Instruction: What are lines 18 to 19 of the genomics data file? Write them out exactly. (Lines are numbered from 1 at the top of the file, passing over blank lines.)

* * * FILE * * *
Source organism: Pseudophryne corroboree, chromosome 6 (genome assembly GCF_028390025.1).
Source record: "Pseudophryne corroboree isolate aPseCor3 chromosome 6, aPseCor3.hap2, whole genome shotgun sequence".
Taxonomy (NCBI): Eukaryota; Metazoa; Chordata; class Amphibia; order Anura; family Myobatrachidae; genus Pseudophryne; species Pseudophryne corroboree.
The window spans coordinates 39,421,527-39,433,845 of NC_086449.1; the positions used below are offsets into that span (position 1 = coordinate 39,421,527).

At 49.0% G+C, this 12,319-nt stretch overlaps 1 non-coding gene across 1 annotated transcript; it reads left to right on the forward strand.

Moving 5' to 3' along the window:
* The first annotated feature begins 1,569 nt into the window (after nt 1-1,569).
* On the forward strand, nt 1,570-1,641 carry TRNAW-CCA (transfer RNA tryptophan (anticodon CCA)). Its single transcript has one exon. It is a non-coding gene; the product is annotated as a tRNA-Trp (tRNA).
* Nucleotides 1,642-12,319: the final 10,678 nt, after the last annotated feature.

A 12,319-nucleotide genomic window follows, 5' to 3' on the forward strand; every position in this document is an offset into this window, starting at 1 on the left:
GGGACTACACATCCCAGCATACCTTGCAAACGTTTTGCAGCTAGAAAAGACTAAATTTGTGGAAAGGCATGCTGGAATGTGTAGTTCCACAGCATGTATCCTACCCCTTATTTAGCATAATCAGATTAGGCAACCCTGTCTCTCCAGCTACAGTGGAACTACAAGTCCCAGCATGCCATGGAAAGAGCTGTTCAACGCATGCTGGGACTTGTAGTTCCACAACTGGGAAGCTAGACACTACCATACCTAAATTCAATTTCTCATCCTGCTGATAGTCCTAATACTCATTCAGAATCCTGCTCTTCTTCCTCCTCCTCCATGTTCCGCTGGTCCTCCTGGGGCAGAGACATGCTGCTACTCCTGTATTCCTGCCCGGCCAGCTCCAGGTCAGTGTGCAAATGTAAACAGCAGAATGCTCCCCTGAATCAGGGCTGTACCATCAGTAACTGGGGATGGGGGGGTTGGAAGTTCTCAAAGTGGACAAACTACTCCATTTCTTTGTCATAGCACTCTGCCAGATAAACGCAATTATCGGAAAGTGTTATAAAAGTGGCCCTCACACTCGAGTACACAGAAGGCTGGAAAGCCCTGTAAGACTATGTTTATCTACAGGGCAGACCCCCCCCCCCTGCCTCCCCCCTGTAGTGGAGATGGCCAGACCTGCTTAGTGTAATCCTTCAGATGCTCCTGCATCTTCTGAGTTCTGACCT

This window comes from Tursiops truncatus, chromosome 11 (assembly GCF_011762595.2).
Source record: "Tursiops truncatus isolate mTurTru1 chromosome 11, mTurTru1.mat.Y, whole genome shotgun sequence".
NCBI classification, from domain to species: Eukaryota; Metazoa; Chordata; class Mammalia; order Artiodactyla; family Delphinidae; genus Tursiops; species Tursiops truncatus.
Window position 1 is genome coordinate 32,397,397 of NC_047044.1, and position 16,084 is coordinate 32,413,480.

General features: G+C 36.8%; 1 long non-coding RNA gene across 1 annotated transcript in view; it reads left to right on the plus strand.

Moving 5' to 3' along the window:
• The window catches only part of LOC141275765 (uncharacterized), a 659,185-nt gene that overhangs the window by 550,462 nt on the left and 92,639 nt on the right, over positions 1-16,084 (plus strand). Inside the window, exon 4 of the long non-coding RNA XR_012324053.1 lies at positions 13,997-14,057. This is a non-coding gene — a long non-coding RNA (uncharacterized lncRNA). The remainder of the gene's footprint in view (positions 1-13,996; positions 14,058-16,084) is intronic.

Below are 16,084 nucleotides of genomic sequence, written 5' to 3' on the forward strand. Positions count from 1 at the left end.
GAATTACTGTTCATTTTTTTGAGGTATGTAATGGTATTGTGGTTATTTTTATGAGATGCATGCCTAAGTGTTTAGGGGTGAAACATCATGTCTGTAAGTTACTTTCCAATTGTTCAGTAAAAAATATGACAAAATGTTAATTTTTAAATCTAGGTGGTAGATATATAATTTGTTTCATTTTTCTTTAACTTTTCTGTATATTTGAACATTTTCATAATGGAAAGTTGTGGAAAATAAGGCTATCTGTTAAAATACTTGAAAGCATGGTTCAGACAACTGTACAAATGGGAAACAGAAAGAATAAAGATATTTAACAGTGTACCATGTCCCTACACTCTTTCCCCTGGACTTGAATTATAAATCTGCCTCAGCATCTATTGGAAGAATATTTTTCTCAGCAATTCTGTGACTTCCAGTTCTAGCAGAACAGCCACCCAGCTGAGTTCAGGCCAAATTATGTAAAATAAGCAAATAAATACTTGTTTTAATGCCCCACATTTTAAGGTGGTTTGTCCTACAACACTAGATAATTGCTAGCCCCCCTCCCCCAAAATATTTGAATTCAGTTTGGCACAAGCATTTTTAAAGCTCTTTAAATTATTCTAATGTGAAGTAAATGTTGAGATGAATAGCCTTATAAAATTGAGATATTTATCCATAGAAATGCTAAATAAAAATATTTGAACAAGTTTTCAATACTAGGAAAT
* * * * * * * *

• The window catches only part of LOC141275765 (uncharacterized), a 659,185-nt gene that overhangs the window by 550,462 nt on the left and 92,639 nt on the right, over positions 1-16,084 (plus strand). Inside the window, exon 4 of the long non-coding RNA XR_012324053.1 lies at positions 13,997-14,057. This is a non-coding gene — a long non-coding RNA (uncharacterized lncRNA). The remainder of the gene's footprint in view (positions 1-13,996; positions 14,058-16,084) is intronic.

Below are 16,084 nucleotides of genomic sequence, written 5' to 3' on the forward strand. Positions count from 1 at the left end.